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The opinions expressed in this article are the writer’s own and do not reflect the views of Her Campus.
This article is written by a student writer from the Her Campus at GSU chapter.

Over the past few weeks, news outlets have had no shortage of information or updates on the Gabby Petito case that took the nation by storm. You’re probably familiar with this situation but not of other cases that happened around the same time with similar circumstances. For example, the disappearance of Lauren Cho, a missing woman who was last seen in June, is very similar to Gabby Petito’s as she was also traveling with her boyfriend before her disappearance.

News coverage and police investigative efforts for missing person cases of people of color tend to be unequal compared to white women, and the Gabby Petito case is a perfect example of that. Why is this the case? According to Gwen Ifill, a former journalist for The Washington Post, this is because of “Missing White Woman Syndrome,” a term she coined to explain why whenever there’s a missing white woman, the media covers it daily until they are found. In contrast, cases from minorities don’t get the same urgency.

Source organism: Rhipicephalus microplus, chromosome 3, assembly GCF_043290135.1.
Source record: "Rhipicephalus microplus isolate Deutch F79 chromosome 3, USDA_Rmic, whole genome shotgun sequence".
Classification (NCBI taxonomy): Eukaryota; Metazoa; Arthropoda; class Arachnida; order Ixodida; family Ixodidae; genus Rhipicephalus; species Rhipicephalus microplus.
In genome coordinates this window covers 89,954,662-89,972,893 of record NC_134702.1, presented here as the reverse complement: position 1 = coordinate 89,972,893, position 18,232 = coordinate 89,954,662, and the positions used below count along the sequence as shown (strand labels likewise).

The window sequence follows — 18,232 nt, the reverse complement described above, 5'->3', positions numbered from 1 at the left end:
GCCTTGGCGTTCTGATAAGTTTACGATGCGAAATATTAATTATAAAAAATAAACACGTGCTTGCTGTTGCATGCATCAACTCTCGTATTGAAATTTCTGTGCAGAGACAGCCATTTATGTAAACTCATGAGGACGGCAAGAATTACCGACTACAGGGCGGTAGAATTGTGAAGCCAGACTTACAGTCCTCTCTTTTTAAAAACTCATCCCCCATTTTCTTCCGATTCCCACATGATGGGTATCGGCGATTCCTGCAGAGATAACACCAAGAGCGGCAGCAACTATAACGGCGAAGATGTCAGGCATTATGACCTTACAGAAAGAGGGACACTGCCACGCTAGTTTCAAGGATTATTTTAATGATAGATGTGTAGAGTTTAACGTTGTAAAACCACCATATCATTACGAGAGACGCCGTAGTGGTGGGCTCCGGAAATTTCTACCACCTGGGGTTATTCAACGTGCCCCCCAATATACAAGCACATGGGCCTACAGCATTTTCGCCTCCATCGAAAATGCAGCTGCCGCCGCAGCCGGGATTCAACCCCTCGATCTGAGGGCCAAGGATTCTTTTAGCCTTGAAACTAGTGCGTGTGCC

I hope that every missing person case can get the level of coverage as that of the Gabby Petito case in the future, but this can only happen when we hold the media accountable for covering all cases with the same level of importance. Along with the case of Lauren Cho, other instances include that of Jelani Day, a graduate student at Illinois State University whose missing person case recently turned into a murder investigation, and that of Daniel Robinson, a field geologist who was last seen in June. Please try to stay informed of these and other missing person cases receiving less media coverage and spread the word via social media so they can get the attention they deserve.

Writing frees my mind.